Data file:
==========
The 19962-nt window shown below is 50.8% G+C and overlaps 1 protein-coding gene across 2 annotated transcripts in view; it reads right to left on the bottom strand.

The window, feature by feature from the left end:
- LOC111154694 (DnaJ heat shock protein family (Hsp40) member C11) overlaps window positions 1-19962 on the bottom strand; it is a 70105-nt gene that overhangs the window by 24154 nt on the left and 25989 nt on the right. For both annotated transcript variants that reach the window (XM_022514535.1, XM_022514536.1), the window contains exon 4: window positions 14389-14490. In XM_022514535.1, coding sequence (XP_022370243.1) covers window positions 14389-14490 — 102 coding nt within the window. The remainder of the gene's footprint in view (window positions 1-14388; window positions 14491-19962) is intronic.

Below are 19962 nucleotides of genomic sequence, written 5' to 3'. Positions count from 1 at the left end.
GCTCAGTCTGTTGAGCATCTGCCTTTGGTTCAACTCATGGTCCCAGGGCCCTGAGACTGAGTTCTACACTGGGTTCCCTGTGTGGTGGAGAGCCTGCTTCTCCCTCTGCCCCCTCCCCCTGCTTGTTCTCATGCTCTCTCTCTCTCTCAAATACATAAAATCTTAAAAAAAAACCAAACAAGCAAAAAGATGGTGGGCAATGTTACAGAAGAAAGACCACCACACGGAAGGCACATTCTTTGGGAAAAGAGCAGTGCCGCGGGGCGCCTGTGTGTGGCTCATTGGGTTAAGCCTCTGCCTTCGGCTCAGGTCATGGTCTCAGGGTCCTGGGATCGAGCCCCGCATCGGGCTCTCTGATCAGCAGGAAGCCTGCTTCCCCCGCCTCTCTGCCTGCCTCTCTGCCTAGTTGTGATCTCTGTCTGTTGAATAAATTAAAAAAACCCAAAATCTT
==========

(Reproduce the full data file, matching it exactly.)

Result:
The 19962-nt window shown below is 50.8% G+C and overlaps 1 protein-coding gene across 2 annotated transcripts in view; it reads right to left on the bottom strand.

The window, feature by feature from the left end:
- LOC111154694 (DnaJ heat shock protein family (Hsp40) member C11) overlaps window positions 1-19962 on the bottom strand; it is a 70105-nt gene that overhangs the window by 24154 nt on the left and 25989 nt on the right. For both annotated transcript variants that reach the window (XM_022514535.1, XM_022514536.1), the window contains exon 4: window positions 14389-14490. In XM_022514535.1, coding sequence (XP_022370243.1) covers window positions 14389-14490 — 102 coding nt within the window. The remainder of the gene's footprint in view (window positions 1-14388; window positions 14491-19962) is intronic.

Below are 19962 nucleotides of genomic sequence, written 5' to 3'. Positions count from 1 at the left end.
GCTCAGTCTGTTGAGCATCTGCCTTTGGTTCAACTCATGGTCCCAGGGCCCTGAGACTGAGTTCTACACTGGGTTCCCTGTGTGGTGGAGAGCCTGCTTCTCCCTCTGCCCCCTCCCCCTGCTTGTTCTCATGCTCTCTCTCTCTCTCAAATACATAAAATCTTAAAAAAAAACCAAACAAGCAAAAAGATGGTGGGCAATGTTACAGAAGAAAGACCACCACACGGAAGGCACATTCTTTGGGAAAAGAGCAGTGCCGCGGGGCGCCTGTGTGTGGCTCATTGGGTTAAGCCTCTGCCTTCGGCTCAGGTCATGGTCTCAGGGTCCTGGGATCGAGCCCCGCATCGGGCTCTCTGATCAGCAGGAAGCCTGCTTCCCCCGCCTCTCTGCCTGCCTCTCTGCCTAGTTGTGATCTCTGTCTGTTGAATAAATTAAAAAAACCCAAAATCTT